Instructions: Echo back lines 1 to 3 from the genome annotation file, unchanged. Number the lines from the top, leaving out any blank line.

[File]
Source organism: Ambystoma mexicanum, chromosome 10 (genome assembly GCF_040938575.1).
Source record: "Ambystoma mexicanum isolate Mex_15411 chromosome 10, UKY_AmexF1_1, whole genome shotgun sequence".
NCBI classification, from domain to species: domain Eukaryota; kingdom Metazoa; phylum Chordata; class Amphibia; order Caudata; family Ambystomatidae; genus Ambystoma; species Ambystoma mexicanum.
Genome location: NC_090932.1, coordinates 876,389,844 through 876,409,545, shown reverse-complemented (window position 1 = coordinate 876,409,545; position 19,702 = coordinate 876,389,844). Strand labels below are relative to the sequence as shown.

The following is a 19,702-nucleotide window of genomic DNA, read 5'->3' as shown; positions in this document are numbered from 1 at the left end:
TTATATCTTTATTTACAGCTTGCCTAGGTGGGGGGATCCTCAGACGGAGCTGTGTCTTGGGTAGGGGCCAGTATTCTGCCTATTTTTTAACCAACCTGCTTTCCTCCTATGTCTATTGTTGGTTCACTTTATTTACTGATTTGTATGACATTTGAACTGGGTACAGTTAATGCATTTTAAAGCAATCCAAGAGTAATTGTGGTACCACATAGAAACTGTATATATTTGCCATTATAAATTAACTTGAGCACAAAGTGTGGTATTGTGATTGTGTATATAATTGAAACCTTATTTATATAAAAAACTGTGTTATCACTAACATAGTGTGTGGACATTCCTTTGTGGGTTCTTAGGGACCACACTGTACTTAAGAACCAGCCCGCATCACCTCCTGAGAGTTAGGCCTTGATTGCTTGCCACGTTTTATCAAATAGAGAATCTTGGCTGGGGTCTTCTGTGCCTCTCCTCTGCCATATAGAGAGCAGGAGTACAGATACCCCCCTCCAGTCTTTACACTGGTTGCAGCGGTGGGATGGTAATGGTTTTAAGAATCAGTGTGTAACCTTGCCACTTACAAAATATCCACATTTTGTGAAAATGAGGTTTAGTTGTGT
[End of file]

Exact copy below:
Source organism: Ambystoma mexicanum, chromosome 10 (genome assembly GCF_040938575.1).
Source record: "Ambystoma mexicanum isolate Mex_15411 chromosome 10, UKY_AmexF1_1, whole genome shotgun sequence".
NCBI classification, from domain to species: domain Eukaryota; kingdom Metazoa; phylum Chordata; class Amphibia; order Caudata; family Ambystomatidae; genus Ambystoma; species Ambystoma mexicanum.